Details matter for Nova Scotia’s cap-and-trade system
Nova Scotia is moving forward with a provincial cap-and-trade system. It’s great the province is embracing carbon pricing, and Ontario and Quebec have shown that cap-and-trade can work. Still, choosing carbon pricing is just the first step. Carbon pricing is the lowest-cost approach to reducing GHG emissions—but only if it’s designed well. What do we know so far about Nova Scotia’s design choices? And how should they proceed in making design choices that so far remain undetermined?
Nova Scotia has a history of climate policy action, which has contributed to its declining GHG emissions. Still, Nova’s Scotia has historically relied on a regulatory approach with potentially high costs of abatement. A well-designed cap-and-trade system could build on past successes, while also reducing additional emissions at lowest costs, moving forward.
Instrument: Cap-and-trade is a good way to price carbon
The first step to pricing carbon is choosing an instrument. Will policy define the price on carbon (carbon tax)? Or will it define allowable emissions levels, and let the price emerge from the market for tradable permits (cap-and-trade)?
Nova Scotia has chosen the latter, introducing legislation for a cap-and-trade system. And so far so good: cap-and-trade can effectively price carbon, and the Pan-Canadian Framework on Clean Growth and Climate Change (PCF for short) explicitly recognizes it as one option for doing so.
Stringency: The PCF defines the required emissions cap
One of the most important design choices Nova Scotia faces is the level at which it sets its cap, or the total number of permits allocated. Emitters covered by the policy need to have a permit for every tonne of GHG they produce. So fewer permits means a more aggressive cap, with fewer emissions allowed, and more emissions reduced. The cap on emissions defines how effective the policy will be in reducing GHG emissions.
So far, Nova Scotia hasn’t defined a cap. The Minister of Environment has recently committed to an emissions cap that will decline over time, noting that the provincial government is “prepared to take further action and reduce greenhouse gas emissions above and beyond the targets… in place.” The key question: how much further action?
A more aggressive cap generally leads to higher prices. So it’s interesting that the province’s FAQ sheet suggests that consumers won’t see (much) higher fossil fuel prices. Does that imply that the system won’t increase the relative price of fuels—i.e., gasoline, diesel, natural gas—based on their carbon intensity? Or that the system won’t increase prices as much as an equivalent carbon tax would?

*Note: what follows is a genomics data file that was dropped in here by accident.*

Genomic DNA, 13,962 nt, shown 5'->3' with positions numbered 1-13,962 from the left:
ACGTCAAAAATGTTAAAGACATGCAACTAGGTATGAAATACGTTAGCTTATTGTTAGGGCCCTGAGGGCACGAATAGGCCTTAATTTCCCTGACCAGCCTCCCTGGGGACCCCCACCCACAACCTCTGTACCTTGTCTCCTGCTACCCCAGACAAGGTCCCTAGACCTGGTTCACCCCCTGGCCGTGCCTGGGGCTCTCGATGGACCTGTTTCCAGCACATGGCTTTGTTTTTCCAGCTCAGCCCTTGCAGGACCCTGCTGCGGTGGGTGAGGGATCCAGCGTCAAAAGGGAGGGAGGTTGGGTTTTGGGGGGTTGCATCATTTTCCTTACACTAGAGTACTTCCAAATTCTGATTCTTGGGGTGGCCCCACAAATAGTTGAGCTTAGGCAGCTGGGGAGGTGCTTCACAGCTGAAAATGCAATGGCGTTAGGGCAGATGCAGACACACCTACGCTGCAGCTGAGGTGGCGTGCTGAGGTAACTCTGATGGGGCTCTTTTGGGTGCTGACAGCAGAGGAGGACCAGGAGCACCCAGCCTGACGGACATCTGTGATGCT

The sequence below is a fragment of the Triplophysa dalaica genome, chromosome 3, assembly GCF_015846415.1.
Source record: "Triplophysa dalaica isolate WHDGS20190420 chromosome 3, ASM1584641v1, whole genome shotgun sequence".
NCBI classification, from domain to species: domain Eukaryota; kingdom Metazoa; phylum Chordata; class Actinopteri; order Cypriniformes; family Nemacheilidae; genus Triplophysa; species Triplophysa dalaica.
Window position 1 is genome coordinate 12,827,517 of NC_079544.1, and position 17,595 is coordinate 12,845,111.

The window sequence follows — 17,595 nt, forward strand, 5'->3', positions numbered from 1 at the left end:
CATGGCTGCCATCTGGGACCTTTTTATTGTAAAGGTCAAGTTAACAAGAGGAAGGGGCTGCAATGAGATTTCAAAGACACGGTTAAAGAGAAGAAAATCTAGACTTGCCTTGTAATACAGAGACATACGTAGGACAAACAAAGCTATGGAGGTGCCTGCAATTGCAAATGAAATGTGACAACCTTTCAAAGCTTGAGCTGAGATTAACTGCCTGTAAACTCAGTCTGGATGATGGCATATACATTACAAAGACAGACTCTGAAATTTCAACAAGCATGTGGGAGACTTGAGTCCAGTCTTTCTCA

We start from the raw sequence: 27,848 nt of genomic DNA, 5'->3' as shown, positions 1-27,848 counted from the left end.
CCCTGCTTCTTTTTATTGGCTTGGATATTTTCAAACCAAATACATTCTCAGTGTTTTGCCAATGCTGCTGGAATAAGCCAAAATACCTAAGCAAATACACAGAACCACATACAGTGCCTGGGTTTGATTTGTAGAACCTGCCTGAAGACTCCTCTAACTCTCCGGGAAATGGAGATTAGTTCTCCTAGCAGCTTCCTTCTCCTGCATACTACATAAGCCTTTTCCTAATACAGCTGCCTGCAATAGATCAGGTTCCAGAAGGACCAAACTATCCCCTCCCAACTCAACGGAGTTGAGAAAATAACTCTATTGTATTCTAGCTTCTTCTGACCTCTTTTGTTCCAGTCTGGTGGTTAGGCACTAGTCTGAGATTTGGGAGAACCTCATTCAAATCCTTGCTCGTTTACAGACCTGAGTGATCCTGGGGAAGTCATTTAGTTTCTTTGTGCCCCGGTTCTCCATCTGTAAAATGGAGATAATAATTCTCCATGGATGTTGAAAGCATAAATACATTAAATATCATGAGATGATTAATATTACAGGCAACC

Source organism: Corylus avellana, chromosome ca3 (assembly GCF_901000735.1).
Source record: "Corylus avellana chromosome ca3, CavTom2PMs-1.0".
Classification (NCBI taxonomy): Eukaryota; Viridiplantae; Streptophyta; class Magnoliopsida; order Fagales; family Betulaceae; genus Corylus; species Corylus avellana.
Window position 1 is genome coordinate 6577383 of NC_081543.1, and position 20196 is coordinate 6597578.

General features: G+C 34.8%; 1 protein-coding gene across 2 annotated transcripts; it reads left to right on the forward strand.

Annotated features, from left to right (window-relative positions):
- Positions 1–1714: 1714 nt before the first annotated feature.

Yet Nova Scotia may not really have flexibility with respect to cap setting. The PCF spells out the required policy stringency explicitly. Its cap must require emissions reductions consistent with a carbon price of $10 per tonne in 2018, rising by $10 per year to $50 per tonne in 2022.
In other words, Nova Scotia’s current path of declining emissions shouldn’t affect the stringency required going forward. Yes, Nova Scotia is on track to meet its provincial GHG targets, as a result of a combination of previous policies (in particular, its renewable electricity standard) and socioeconomic trends. But reducing emissions relative to historical emissions isn’t necessarily the same as achieving the additional emissions reductions required by the rising carbon price as defined by the PCF. The PCF requires reducing emissions relative to “business as usual” (that is, relative to where emissions would have been, in the absence of the pricing policy).
Declining emissions in the province certainly has benefits, as it will mean fewer emissions will be priced and that costs will be lower than they would have otherwise been. But they shouldn’t justify less-stringent carbon pricing: for additional emissions reductions, more stringent policy is required.
Permit allocation: the way permits are allocated affects the economic performance of the system
The other part of this story is how permits are allocated. The Nova Scotia government has clearly stated its intention to allocate permits for free.
Remember, free permits don’t necessarily undermine the environmental effectiveness of the system. It’s the number of permits available that defines the cap. The extent to which permits are scarce determines the price.
Permit allocation does, however, have implications for the overall costs of the policy. Free permits mean lower costs for emitters, but they also mean governments don’t have revenue to do other things, such as cut taxes or address concerns around fairness.
The particularly problematic part for Nova Scotia is providing free permits to fuel distributors and electricity generators.